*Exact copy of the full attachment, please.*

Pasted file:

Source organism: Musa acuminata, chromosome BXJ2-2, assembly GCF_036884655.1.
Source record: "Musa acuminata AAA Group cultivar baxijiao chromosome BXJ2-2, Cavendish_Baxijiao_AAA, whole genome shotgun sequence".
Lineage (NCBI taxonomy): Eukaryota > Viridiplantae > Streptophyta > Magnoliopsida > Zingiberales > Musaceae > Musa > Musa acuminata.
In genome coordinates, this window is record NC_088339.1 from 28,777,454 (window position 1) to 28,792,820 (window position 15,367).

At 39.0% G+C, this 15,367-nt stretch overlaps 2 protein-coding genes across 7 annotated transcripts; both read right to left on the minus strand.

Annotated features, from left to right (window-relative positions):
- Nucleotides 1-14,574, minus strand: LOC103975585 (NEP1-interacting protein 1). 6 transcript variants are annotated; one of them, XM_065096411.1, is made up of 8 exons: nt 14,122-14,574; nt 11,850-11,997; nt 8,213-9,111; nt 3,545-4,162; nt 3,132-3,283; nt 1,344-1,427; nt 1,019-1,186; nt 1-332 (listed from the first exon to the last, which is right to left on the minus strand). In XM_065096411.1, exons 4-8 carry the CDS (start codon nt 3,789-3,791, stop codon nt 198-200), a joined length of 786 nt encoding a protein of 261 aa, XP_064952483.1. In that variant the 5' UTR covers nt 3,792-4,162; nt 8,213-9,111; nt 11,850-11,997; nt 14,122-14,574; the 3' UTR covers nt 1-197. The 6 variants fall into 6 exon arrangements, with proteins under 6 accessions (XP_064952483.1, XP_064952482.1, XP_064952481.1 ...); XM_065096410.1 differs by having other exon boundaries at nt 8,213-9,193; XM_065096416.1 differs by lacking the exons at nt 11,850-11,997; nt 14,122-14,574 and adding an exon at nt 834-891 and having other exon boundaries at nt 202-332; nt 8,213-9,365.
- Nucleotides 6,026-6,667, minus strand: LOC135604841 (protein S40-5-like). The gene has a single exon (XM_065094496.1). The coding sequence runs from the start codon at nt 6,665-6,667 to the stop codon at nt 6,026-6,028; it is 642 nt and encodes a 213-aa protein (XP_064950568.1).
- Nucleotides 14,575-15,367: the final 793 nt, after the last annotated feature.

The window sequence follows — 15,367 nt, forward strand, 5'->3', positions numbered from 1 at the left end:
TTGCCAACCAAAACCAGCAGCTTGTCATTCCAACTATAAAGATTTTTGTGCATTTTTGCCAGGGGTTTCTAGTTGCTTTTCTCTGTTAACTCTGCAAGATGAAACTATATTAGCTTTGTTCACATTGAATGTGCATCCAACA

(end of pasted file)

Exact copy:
Source organism: Musa acuminata, chromosome BXJ2-2, assembly GCF_036884655.1.
Source record: "Musa acuminata AAA Group cultivar baxijiao chromosome BXJ2-2, Cavendish_Baxijiao_AAA, whole genome shotgun sequence".
Lineage (NCBI taxonomy): Eukaryota > Viridiplantae > Streptophyta > Magnoliopsida > Zingiberales > Musaceae > Musa > Musa acuminata.
In genome coordinates, this window is record NC_088339.1 from 28,777,454 (window position 1) to 28,792,820 (window position 15,367).

At 39.0% G+C, this 15,367-nt stretch overlaps 2 protein-coding genes across 7 annotated transcripts; both read right to left on the minus strand.

Annotated features, from left to right (window-relative positions):
- Nucleotides 1-14,574, minus strand: LOC103975585 (NEP1-interacting protein 1). 6 transcript variants are annotated; one of them, XM_065096411.1, is made up of 8 exons: nt 14,122-14,574; nt 11,850-11,997; nt 8,213-9,111; nt 3,545-4,162; nt 3,132-3,283; nt 1,344-1,427; nt 1,019-1,186; nt 1-332 (listed from the first exon to the last, which is right to left on the minus strand). In XM_065096411.1, exons 4-8 carry the CDS (start codon nt 3,789-3,791, stop codon nt 198-200), a joined length of 786 nt encoding a protein of 261 aa, XP_064952483.1. In that variant the 5' UTR covers nt 3,792-4,162; nt 8,213-9,111; nt 11,850-11,997; nt 14,122-14,574; the 3' UTR covers nt 1-197. The 6 variants fall into 6 exon arrangements, with proteins under 6 accessions (XP_064952483.1, XP_064952482.1, XP_064952481.1 ...); XM_065096410.1 differs by having other exon boundaries at nt 8,213-9,193; XM_065096416.1 differs by lacking the exons at nt 11,850-11,997; nt 14,122-14,574 and adding an exon at nt 834-891 and having other exon boundaries at nt 202-332; nt 8,213-9,365.
- Nucleotides 6,026-6,667, minus strand: LOC135604841 (protein S40-5-like). The gene has a single exon (XM_065094496.1). The coding sequence runs from the start codon at nt 6,665-6,667 to the stop codon at nt 6,026-6,028; it is 642 nt and encodes a 213-aa protein (XP_064950568.1).
- Nucleotides 14,575-15,367: the final 793 nt, after the last annotated feature.

The window sequence follows — 15,367 nt, forward strand, 5'->3', positions numbered from 1 at the left end:
TTGCCAACCAAAACCAGCAGCTTGTCATTCCAACTATAAAGATTTTTGTGCATTTTTGCCAGGGGTTTCTAGTTGCTTTTCTCTGTTAACTCTGCAAGATGAAACTATATTAGCTTTGTTCACATTGAATGTGCATCCAACA